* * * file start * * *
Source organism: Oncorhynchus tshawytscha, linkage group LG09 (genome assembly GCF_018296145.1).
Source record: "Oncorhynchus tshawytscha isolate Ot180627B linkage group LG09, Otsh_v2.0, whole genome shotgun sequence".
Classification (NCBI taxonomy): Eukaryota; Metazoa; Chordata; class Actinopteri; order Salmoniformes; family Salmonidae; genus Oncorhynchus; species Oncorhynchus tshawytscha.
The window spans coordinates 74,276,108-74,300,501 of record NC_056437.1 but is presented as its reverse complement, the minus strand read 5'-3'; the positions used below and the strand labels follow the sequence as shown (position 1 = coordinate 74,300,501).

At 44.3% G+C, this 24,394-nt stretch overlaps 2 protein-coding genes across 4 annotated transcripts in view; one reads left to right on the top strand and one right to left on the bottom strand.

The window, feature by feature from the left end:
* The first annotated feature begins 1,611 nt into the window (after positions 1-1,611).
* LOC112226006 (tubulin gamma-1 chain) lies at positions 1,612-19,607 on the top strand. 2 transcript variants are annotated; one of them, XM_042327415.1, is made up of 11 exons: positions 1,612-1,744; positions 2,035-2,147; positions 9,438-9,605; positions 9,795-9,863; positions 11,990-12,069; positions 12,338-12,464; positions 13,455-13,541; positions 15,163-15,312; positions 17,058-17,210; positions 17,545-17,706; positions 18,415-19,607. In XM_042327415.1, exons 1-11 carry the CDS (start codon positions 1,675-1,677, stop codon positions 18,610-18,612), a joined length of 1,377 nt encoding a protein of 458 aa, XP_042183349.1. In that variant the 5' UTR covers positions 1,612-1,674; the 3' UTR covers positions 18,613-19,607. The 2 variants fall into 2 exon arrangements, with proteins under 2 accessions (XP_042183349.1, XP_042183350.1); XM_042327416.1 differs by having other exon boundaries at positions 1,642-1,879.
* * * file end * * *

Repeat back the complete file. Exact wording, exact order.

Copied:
Source organism: Oncorhynchus tshawytscha, linkage group LG09 (genome assembly GCF_018296145.1).
Source record: "Oncorhynchus tshawytscha isolate Ot180627B linkage group LG09, Otsh_v2.0, whole genome shotgun sequence".
Classification (NCBI taxonomy): Eukaryota; Metazoa; Chordata; class Actinopteri; order Salmoniformes; family Salmonidae; genus Oncorhynchus; species Oncorhynchus tshawytscha.
The window spans coordinates 74,276,108-74,300,501 of record NC_056437.1 but is presented as its reverse complement, the minus strand read 5'-3'; the positions used below and the strand labels follow the sequence as shown (position 1 = coordinate 74,300,501).

At 44.3% G+C, this 24,394-nt stretch overlaps 2 protein-coding genes across 4 annotated transcripts in view; one reads left to right on the top strand and one right to left on the bottom strand.

The window, feature by feature from the left end:
* The first annotated feature begins 1,611 nt into the window (after positions 1-1,611).
* LOC112226006 (tubulin gamma-1 chain) lies at positions 1,612-19,607 on the top strand. 2 transcript variants are annotated; one of them, XM_042327415.1, is made up of 11 exons: positions 1,612-1,744; positions 2,035-2,147; positions 9,438-9,605; positions 9,795-9,863; positions 11,990-12,069; positions 12,338-12,464; positions 13,455-13,541; positions 15,163-15,312; positions 17,058-17,210; positions 17,545-17,706; positions 18,415-19,607. In XM_042327415.1, exons 1-11 carry the CDS (start codon positions 1,675-1,677, stop codon positions 18,610-18,612), a joined length of 1,377 nt encoding a protein of 458 aa, XP_042183349.1. In that variant the 5' UTR covers positions 1,612-1,674; the 3' UTR covers positions 18,613-19,607. The 2 variants fall into 2 exon arrangements, with proteins under 2 accessions (XP_042183349.1, XP_042183350.1); XM_042327416.1 differs by having other exon boundaries at positions 1,642-1,879.